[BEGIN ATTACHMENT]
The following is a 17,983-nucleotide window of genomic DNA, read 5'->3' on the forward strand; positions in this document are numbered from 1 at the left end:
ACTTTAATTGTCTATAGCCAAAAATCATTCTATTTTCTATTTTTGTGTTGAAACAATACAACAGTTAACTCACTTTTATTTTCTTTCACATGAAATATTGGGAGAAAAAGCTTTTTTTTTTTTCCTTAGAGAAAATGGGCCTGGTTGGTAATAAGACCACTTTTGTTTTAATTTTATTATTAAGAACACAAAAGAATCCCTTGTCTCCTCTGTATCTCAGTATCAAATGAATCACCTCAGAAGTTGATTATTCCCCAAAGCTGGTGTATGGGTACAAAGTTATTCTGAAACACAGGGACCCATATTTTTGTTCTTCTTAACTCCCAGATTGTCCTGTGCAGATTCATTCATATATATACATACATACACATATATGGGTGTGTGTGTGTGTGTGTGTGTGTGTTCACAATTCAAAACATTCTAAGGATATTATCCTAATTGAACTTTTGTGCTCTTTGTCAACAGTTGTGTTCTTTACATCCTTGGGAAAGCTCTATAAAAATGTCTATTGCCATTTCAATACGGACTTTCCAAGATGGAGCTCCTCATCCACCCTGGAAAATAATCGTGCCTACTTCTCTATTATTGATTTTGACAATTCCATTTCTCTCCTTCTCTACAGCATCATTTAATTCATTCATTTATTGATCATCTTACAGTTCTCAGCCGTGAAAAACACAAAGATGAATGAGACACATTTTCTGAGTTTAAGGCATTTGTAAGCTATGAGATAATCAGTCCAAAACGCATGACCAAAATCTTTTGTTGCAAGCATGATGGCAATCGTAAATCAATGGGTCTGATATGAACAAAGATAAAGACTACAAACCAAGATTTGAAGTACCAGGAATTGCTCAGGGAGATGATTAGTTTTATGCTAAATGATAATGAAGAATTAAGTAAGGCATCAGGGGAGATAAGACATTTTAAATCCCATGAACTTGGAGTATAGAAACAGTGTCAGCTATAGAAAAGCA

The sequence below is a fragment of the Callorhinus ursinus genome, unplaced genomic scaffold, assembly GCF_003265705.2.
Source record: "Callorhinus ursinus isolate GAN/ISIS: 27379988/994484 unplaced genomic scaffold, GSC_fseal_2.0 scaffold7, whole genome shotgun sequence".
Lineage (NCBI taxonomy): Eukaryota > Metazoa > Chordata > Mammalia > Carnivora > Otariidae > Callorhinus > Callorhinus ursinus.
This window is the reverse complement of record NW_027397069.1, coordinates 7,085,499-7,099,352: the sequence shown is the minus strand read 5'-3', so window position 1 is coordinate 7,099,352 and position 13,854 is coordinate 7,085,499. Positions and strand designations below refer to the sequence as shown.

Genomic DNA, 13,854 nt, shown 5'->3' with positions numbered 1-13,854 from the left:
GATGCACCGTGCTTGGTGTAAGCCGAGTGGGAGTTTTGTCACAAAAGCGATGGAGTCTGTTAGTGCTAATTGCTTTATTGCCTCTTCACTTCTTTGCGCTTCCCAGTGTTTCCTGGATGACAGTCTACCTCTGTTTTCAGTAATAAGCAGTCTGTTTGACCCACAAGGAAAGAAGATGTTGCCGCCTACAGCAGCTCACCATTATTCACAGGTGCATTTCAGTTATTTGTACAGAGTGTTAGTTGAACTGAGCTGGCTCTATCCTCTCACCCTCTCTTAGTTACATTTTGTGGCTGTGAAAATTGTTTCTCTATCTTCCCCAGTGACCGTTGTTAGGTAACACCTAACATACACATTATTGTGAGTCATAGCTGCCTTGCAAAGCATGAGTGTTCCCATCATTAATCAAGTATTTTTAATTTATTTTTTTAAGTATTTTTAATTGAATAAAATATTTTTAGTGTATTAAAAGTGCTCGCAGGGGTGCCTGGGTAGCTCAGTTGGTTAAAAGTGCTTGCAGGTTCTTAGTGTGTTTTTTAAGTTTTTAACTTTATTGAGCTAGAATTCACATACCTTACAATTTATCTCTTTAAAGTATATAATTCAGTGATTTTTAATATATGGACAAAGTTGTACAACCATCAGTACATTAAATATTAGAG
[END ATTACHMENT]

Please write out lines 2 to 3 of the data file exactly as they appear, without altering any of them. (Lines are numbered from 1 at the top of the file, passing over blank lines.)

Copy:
ACTTTAATTGTCTATAGCCAAAAATCATTCTATTTTCTATTTTTGTGTTGAAACAATACAACAGTTAACTCACTTTTATTTTCTTTCACATGAAATATTGGGAGAAAAAGCTTTTTTTTTTTTCCTTAGAGAAAATGGGCCTGGTTGGTAATAAGACCACTTTTGTTTTAATTTTATTATTAAGAACACAAAAGAATCCCTTGTCTCCTCTGTATCTCAGTATCAAATGAATCACCTCAGAAGTTGATTATTCCCCAAAGCTGGTGTATGGGTACAAAGTTATTCTGAAACACAGGGACCCATATTTTTGTTCTTCTTAACTCCCAGATTGTCCTGTGCAGATTCATTCATATATATACATACATACACATATATGGGTGTGTGTGTGTGTGTGTGTGTGTGTTCACAATTCAAAACATTCTAAGGATATTATCCTAATTGAACTTTTGTGCTCTTTGTCAACAGTTGTGTTCTTTACATCCTTGGGAAAGCTCTATAAAAATGTCTATTGCCATTTCAATACGGACTTTCCAAGATGGAGCTCCTCATCCACCCTGGAAAATAATCGTGCCTACTTCTCTATTATTGATTTTGACAATTCCATTTCTCTCCTTCTCTACAGCATCATTTAATTCATTCATTTATTGATCATCTTACAGTTCTCAGCCGTGAAAAACACAAAGATGAATGAGACACATTTTCTGAGTTTAAGGCATTTGTAAGCTATGAGATAATCAGTCCAAAACGCATGACCAAAATCTTTTGTTGCAAGCATGATGGCAATCGTAAATCAATGGGTCTGATATGAACAAAGATAAAGACTACAAACCAAGATTTGAAGTACCAGGAATTGCTCAGGGAGATGATTAGTTTTATGCTAAATGATAATGAAGAATTAAGTAAGGCATCAGGGGAGATAAGACATTTTAAATCCCATGAACTTGGAGTATAGAAACAGTGTCAGCTATAGAAAAGCA

The sequence below is a fragment of the Callorhinus ursinus genome, unplaced genomic scaffold, assembly GCF_003265705.2.